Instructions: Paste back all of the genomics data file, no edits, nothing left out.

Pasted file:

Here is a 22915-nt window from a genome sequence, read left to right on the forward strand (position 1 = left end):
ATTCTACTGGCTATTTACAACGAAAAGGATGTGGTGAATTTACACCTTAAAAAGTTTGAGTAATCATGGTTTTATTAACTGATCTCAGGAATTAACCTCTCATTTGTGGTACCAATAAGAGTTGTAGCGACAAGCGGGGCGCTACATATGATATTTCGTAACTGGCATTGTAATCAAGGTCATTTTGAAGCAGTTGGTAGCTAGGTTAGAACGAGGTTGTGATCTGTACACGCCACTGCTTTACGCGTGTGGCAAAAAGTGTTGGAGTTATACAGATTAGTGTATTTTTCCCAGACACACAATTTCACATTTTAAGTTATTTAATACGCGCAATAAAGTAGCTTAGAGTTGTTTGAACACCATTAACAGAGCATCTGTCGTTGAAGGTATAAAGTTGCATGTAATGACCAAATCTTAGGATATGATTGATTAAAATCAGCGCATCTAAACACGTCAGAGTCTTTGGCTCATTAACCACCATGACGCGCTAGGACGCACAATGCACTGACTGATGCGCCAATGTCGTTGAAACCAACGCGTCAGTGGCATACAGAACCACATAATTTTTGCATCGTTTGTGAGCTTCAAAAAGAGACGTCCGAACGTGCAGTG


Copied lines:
Here is a 22915-nt window from a genome sequence, read left to right on the forward strand (position 1 = left end):
ATTCTACTGGCTATTTACAACGAAAAGGATGTGGTGAATTTACACCTTAAAAAGTTTGAGTAATCATGGTTTTATTAACTGATCTCAGGAATTAACCTCTCATTTGTGGTACCAATAAGAGTTGTAGCGACAAGCGGGGCGCTACATATGATATTTCGTAACTGGCATTGTAATCAAGGTCATTTTGAAGCAGTTGGTAGCTAGGTTAGAACGAGGTTGTGATCTGTACACGCCACTGCTTTACGCGTGTGGCAAAAAGTGTTGGAGTTATACAGATTAGTGTATTTTTCCCAGACACACAATTTCACATTTTAAGTTATTTAATACGCGCAATAAAGTAGCTTAGAGTTGTTTGAACACCATTAACAGAGCATCTGTCGTTGAAGGTATAAAGTTGCATGTAATGACCAAATCTTAGGATATGATTGATTAAAATCAGCGCATCTAAACACGTCAGAGTCTTTGGCTCATTAACCACCATGACGCGCTAGGACGCACAATGCACTGACTGATGCGCCAATGTCGTTGAAACCAACGCGTCAGTGGCATACAGAACCACATAATTTTTGCATCGTTTGTGAGCTTCAAAAAGAGACGTCCGAACGTGCAGTG